Relief requirements for two phase systems with heat transfer without a phase change
For heat input to two phase systems without a phase change, the expansion of the individual phases causes a displacement of the phase in contact with the relief device, and that displacement is the basis of the required relief rate. The relief requirements discussed below are for heating or cooling of a constant volume container containing a dense phase and a sparse phase in which no phase change occurs. In the case of these systems, hydrodynamics within the container are not normally considered as it is assumed that the phases remain separated during the event (that is, completely disengaged).
Relief requirements for two-phase systems with heat transfer but without a phase change. For containers having two phases without a phase change occurring in response to the heat input, the phases are expected to remain completely disengaged. The expanding fluid nearest the relief device is that which is relieved, and the relieving requirements should account for the volumetric displacement caused by the expansion of the phase not in contact with the relief device. For example, consider a pressure relief device installed on top of a vessel containing a liquid and vapor phase experiencing process heat input that expands both the liquid and vapor phases without vaporizing the liquid. This situation is uncommon, but could occur in a steam-traced vessel containing a heavy gas oil with a pad gas of methane, as an example – the steam would be able to heat the HGO and methane, but would not be able to vaporize the HGO. In this instance, the net effect of the volumetric expansion of the liquid is to displace the vapor above the liquid. The relieving requirement should thus be based on the expansion of the vapor phase as well as the displacement caused by the expansion of the liquid phase. It is important to note that it is uncommon for this situation to result in overpressure; therefore, it is useful to evaluate whether the compression of the vapor phase can actually result in overpressure before determining relieving requirements.
When adding heat to a non-boiling system, temperature gradients are expected within the container depending on the means of heat input. External heat input, such as that from fire exposure, will usually result in stratification of both the liquid and gas phase phases with higher temperature zones at the top of each phase and with the gas being hotter than the liquid; nonetheless, the assumption of a uniform temperature for non-reactive, non-boiling systems is commonly employed and provides a reasonable estimate of the relieving requirements. If the phases are assumed to be at the same temperature, then the heat input to each phase is given by:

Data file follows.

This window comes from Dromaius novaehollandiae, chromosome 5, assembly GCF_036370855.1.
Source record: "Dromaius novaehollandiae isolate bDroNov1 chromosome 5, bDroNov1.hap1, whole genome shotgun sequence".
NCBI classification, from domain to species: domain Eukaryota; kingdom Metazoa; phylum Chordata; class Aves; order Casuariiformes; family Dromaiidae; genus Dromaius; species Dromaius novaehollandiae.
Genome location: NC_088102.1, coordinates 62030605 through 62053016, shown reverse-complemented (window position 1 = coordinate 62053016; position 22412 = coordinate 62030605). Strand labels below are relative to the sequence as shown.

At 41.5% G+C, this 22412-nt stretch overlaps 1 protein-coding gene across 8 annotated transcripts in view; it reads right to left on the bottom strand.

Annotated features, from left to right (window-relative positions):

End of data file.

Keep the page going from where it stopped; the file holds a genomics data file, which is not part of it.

Where the subscripts f and g represent the liquid and gas phases, respectively, q is the individual phase heat input, Q is the total heat input, x is the mass fraction of gas, and Cp is the specific heat capacity at constant pressure.
Alternatively, heat transfer correlations can be used to determine the heat input to each phase.
The expansion of each phase in response to the respective heat input can then be used to determine the relieving requirements, as described in Relief requirements for single phase systems with heat transfer. For relief devices located in the vapor space of the container, the relief requirements are based on the sum of the expansion rate of the vapor space and the rate of displacement of the vapor caused by the expansion of the liquid. For relief devices located in the liquid space of the container, the relief requirements are based on the sum of the expansion rate of the liquid and the rate of displacement of the liquid caused by the expansion of the vapor.
Blog series information. This blog is part of a series on the proposed updates to the CCPS Guidelines 2nd edition §3.3 Venting Requirements for Nonreacting Cases that were removed during final editing. See the general CCPS Guidelines for Pressure Relief and Effluent Handling 2nd Edition review for more information.
 AIChE Center for Chemical Process Safety. “CCPS Guidelines for Pressure Relief and Effluent Handling Systems”. 2nd Edition, 2017; New Jersey: John Wiley & Sons, Inc.
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